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Panjim Chooses Residents of Goa’s Capital Set To Choose Their Next Leaders

Expect A Hot Race

Who will rule the capital of Goa? With municipal elections just 7 weeks away, dosage political horse trading, mutual recriminations and old-fashioned Goan intrigue are well under way as the people of Panjim prepare to hit the polls.

The first thing you need to know about these upcoming elections is that revolution is not at hand. That’s because the party best positioned to shake things up – Aam Aadmi – is considered to have virtually no chance of winning enough of the 30 council seats at stake to name Panjim’s next mayor.

Instead, the real fight is between a grouping of former and current Congress politicians led by Santa Cruz MLA Atanasio Monserrate, known popularly as Babush, and a ramshackle BJP coalition promising a fast track to prosperity.

It’s anyone’s guess who will win the March 6 vote. But one of the most noteworthy developments in the run-up to the election of the Corporation of the City of Panjim is Monserrate’s decision to bury the hatchet with his one-time rival, former mayor Surendra Furtado, joining forces with him to beat the BJP.

“We are coming together for the sake of Panjim. If you can see, Panjim has deteriorated. The reason for coming together is to ensure that the BJP stays out of power,” Furtado said in views echoed by Monserrate.

What does all this mean to you and me?

The truth is a victory by either the Monserrate-Furtado coalition or the BJP stalwarts is not likely to fundamentally change politics-as-usual in the Goan capital. It would be naïve to assume these elections could make a serious dent in the prevalence of crony capitalism, corruption and red tape. Whoever wins, the nods to development and the half-hearted commitment to public improvements are likely to continue, as is a slow, and more or less steady, march toward infrastructure improvement.

To be sure, the BJP folks insist they’re best positioned to usher in progress because they count on the support of both the state and central governments, each of which is also dominated by the BJP. Panjim’s prospects of becoming a “smart city” will be improved quickly, they say, because of their links to the centre.

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Atanasio Monserrate

The Monserrate-Furtado folks, for their part, insist that a vote for them is a vote for a better, more efficient city – one that is more responsive to the needs of the people.

Aam Aadmi is the one party promising substantive change, but because of their small size, their best hope is to establish a strong foothold in Panjim politics rather than outright victory.

Anastaio Monserrate, the Santa Cruz MLA, is a political heavyweight from Taleigao who holds sway over much of western Panjim. Panjim is currently in the hands of the BJP under the leadership of Shubham Chodankar.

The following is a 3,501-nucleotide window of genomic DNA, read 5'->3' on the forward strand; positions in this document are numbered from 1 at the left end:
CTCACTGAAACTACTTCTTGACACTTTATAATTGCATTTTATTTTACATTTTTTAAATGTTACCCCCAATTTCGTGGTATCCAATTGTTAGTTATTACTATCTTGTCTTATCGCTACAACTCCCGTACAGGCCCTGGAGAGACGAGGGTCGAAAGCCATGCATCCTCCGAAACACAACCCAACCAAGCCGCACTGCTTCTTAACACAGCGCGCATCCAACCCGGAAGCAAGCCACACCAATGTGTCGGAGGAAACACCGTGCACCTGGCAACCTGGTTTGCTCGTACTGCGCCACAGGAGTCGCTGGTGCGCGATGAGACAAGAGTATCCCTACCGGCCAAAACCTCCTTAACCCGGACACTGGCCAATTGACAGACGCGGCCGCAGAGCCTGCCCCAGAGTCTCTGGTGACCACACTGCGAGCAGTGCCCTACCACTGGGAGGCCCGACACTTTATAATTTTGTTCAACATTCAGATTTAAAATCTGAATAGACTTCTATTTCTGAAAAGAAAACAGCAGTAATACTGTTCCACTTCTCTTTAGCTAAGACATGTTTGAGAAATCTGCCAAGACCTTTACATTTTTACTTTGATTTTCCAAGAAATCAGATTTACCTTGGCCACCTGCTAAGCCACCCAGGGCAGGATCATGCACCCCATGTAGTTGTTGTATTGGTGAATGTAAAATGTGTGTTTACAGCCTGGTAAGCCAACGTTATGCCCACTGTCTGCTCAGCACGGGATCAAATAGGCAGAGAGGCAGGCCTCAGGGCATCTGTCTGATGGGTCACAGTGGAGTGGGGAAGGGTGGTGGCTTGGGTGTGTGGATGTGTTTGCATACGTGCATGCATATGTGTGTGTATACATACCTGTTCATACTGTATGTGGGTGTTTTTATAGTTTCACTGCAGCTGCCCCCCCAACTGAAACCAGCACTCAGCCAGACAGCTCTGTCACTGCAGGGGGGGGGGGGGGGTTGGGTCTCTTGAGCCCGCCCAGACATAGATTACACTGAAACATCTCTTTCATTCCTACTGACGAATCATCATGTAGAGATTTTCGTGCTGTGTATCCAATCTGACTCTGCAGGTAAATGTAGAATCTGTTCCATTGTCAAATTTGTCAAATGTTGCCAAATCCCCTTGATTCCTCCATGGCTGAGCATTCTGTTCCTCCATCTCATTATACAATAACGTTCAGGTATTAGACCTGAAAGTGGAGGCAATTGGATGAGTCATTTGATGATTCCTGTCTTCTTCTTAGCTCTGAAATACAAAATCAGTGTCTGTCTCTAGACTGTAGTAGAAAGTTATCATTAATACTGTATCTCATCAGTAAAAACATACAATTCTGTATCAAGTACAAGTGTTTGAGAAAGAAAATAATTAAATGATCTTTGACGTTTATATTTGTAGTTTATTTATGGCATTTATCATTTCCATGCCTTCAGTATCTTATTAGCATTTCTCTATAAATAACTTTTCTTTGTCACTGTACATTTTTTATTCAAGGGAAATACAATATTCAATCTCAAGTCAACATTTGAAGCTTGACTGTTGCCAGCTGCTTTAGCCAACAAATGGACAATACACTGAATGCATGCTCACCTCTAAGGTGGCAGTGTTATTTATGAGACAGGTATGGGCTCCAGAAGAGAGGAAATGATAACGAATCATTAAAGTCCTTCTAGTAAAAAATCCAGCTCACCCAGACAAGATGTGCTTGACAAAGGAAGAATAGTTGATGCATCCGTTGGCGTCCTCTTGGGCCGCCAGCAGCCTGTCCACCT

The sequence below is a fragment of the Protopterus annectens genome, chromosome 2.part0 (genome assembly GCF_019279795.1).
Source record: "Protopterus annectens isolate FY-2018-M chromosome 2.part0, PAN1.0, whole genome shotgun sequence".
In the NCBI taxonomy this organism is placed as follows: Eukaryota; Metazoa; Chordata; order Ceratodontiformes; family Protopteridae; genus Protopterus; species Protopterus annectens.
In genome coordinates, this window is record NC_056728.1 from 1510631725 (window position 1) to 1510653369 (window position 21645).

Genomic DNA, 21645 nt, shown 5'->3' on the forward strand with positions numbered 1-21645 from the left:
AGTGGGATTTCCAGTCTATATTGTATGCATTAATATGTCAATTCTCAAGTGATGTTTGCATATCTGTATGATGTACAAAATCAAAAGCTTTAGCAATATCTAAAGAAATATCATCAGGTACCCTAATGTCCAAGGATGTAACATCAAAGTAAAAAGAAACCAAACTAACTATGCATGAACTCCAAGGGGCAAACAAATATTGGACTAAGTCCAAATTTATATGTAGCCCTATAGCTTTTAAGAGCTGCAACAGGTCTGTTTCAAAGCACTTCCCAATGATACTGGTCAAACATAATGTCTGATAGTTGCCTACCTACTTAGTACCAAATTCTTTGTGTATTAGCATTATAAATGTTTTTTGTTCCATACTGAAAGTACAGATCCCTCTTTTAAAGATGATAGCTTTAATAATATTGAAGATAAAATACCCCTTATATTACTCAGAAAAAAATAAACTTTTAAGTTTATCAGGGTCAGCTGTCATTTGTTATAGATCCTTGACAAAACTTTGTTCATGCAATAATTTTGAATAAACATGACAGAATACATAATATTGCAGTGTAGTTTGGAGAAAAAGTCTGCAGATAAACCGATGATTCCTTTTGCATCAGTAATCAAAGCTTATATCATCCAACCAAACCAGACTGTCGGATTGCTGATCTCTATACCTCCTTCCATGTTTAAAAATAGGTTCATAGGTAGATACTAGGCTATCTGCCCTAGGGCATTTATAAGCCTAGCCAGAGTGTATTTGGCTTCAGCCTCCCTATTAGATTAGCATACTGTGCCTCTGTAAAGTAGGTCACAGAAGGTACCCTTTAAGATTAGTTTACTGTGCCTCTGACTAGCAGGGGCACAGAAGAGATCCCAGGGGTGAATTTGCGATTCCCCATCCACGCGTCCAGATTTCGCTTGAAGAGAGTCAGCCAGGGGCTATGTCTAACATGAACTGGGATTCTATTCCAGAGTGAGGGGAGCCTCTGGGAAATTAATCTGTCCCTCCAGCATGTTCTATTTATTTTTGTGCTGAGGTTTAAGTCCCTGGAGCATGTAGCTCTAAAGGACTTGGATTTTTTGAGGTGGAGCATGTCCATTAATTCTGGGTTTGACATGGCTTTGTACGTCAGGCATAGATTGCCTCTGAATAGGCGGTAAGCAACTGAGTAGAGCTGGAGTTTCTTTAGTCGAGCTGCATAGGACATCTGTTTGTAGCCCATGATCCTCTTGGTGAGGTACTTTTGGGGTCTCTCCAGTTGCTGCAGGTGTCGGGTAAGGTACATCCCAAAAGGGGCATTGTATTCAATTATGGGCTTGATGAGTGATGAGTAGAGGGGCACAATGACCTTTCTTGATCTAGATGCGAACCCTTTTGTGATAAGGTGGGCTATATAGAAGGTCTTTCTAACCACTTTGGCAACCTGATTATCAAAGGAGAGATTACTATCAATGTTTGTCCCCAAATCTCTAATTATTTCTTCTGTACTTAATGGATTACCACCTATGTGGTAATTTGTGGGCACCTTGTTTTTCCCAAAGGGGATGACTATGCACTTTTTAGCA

Many Panjim residents wish the Aam Aadmi Party were larger and better positioned. Ashley do Rosario, a Panjim resident and one time candidate for city office, laments the long standing battle between Monserrate and former Panjim MLA Manohar Parrikar, a former Goa Chief Minister and the current Union Defence Minister who is known locally as Bhai.

“The CCP election has become a joke. Power is alternating between Babush and Bhai. The people of Panjim have been made fools of. I really hope a third alternative like that of the AAP offers an alternative to Panjim,” do Rosario said.

The Furtado-Monserrate saga is something of a soap opera. Monserrate helped Furtado become mayor of Panjim in 2013, but then withdrew his support two years later and Furtado was unseated.

Now the two are back together, but not many buy the “for the sake of Panjim” argument. Rather, most see it as marriage of convenience, with Furtado likely having been promised a full five-year term as leader of Goa’s most important city.

Monserrate refused to say as much, but did acknowledge there have been discussions on who would be mayor.

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Surrendra Furtado

The BJP camp is keeping its cards close to its chest over its plans for the Panjim polls. With the party ruling at the centre and the state, the Panjim elections are the its to lose.

A crucial factor this time round is Parrikar’s absence. A common belief in Goa these days is that Parrikar and Monserrate have agreed not to oppose each other in the machinations of Goan politics. That belief was bolstered by Monserrate’s decision not to support Furtado in the Panjim byboll called to replace Parrikar’s seat in the state assembly when he was called to New Delhi, allowing Parrikar’s protege Siddharth Kuncalienkar to win at the polls.

Whatever their prospects in the upcoming election, the AAP is promising to usher in a new kind of politics.

“People are suffering and biding their time to express their frustration,” said AAP secretary Valmiki Naik. “The city is suffering from various issues, be it garbage, traffic, law and order, parking and other basic issues. The AAP will put up a citizens’ panel and our volunteers will campaign for these candidates. We will come up with a manifesto for corruption-free governance which the people want.”

The Corporation of the City of Panjim deals mostly with mundane issues such as garbage collection, the vegetable market and parking. But make no mistake. If the local government truly has the people’s interests at heart, a better life is possible.


Valmiki Naik